- Bubble Driven Catalytic Micromotors
- Guest Speaker
- Manoj Manjare, 2014 Kirkpatrick Award Recipient
- Guest Affiliation
- UGA Physics and Astronomy
- Wednesday, November 19, 2014 4:30 pm - 5:30 pm
- Physics Auditorium (Rm 202)
This year (2014) we celebrate a decade anniversary of catalytic micromotors, in which they have come to represent one of the important technical advances, having shown promise in many important functions in biomedical and engineering fields such as sensing, detection, drug delivery, oil spill cleanup, etc. Catalytic nano-/ micromotors are structures that convert chemical energy present in the surrounding aqueous environment into mechanical work through a catalytic reaction induced by an asymmetrically placed catalyst. In this talk, we will look into different driving mechanisms of micromotors. The focus will be on bubble propulsion and it’s fundamentals.
The bubble propulsion mechanism is observed when the bubbles formed on the catalyst surface eject or burst. The motion of bubbles provides an opposing thrust to the motor. We have studied the motion of bubble propelled big Janus motors using a fast CCD camera. The formation of bubbles depends closely on the nucleation energy, which also is related to surface curvature. It is predicted that bubbles are easier to nucleate on a concave shaped surface than on a convex shaped surface. Thus, bubble propulsion can be easily seen in concave motors. The predictions were confirmed with nanoshell catalytic motors with catalyst coated inside the shell. Similarly, if the catalyst is coated in the inner surface of a tube, a tubular motor can be produced. We used graphene oxide nanosheets (GO) as templates and the stress effect in the multilayer of metal thin films to create microtubes.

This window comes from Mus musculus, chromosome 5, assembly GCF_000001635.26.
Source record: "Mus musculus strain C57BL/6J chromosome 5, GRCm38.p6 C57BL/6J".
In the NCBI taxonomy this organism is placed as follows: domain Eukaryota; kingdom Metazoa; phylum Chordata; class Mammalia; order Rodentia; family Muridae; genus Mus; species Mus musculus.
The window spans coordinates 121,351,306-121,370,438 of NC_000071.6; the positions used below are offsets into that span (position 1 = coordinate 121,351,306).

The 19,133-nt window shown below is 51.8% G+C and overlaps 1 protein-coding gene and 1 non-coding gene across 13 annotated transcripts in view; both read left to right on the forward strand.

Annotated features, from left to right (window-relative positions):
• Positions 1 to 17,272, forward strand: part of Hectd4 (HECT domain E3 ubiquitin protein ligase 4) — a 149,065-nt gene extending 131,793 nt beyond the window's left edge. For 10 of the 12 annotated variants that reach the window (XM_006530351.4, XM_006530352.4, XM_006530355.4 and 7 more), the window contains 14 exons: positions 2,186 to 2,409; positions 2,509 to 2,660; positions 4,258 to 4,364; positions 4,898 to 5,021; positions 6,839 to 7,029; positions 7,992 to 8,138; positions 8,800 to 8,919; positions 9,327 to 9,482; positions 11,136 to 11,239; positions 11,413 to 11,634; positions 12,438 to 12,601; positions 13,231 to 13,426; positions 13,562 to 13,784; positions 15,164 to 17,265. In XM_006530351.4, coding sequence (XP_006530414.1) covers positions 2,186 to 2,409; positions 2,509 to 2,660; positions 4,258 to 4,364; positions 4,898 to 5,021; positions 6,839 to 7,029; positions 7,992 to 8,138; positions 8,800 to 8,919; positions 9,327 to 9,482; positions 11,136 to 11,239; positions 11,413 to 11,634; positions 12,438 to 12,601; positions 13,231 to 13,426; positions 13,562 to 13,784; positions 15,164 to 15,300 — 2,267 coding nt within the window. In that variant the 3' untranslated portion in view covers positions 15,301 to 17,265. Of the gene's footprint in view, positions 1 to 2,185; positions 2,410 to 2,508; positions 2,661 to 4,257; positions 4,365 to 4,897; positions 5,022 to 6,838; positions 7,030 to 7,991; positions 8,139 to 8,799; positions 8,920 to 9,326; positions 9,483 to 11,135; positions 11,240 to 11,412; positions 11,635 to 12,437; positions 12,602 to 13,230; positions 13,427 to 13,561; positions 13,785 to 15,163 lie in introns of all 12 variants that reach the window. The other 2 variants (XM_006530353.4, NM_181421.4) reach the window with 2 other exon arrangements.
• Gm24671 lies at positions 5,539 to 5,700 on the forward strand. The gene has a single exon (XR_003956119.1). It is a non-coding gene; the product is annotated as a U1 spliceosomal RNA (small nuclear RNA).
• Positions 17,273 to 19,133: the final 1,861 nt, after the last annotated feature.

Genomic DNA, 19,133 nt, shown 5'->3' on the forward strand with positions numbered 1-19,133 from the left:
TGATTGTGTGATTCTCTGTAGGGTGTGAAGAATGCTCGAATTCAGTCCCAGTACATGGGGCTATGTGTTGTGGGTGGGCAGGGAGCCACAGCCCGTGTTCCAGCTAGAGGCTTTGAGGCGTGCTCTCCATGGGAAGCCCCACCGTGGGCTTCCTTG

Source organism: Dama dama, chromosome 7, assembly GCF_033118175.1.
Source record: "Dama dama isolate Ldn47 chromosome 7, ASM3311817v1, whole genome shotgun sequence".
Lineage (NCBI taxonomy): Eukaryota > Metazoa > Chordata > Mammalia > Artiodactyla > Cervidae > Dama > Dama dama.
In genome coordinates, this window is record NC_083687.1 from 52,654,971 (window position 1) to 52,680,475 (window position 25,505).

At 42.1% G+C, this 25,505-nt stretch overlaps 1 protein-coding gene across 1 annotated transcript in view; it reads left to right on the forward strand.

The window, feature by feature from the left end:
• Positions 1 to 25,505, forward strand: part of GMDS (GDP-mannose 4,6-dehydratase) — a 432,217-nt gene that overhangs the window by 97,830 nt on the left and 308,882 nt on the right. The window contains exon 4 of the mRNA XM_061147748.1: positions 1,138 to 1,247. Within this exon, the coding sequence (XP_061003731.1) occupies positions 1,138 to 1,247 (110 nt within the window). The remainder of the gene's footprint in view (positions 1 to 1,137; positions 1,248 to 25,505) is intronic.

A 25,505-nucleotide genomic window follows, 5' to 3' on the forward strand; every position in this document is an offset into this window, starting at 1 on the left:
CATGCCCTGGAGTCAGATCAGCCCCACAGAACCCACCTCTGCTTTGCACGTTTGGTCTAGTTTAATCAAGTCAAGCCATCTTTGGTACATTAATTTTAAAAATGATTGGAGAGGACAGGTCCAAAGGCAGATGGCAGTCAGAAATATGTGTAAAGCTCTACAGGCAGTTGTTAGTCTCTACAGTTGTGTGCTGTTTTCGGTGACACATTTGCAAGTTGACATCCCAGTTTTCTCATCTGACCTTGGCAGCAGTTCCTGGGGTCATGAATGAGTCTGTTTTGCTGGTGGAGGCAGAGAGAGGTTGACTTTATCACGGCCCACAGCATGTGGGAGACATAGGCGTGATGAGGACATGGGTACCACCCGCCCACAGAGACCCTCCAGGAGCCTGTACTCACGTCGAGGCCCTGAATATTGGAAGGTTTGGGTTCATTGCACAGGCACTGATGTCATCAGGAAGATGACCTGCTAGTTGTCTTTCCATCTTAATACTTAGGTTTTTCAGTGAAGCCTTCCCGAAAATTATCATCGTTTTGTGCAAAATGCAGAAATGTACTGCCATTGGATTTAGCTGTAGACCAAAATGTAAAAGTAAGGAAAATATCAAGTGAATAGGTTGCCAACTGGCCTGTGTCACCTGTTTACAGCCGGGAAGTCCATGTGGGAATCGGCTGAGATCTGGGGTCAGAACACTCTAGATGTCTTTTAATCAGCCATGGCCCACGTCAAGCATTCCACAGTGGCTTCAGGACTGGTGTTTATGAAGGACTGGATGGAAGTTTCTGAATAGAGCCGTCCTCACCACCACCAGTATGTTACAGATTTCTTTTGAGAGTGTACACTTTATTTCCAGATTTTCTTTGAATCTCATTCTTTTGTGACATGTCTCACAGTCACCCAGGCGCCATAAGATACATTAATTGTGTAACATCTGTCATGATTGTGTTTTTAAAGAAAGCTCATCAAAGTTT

Finally, collective motion with micromotors has emerged as an important concept. Collevtive behavior is observed through out the nature and can be emulated in the micromotor world. Using different properties of motional behaviors of motors, motors can be designed to perform tasks collectively. This can ultimately help in increasing the efficiency of completing tasks. We observe a unique collective bubbling with 5-μm diameter Janus motors. The bubbling has always been observed with individual motors, however, for the first time we observe bubble production through a collective effort.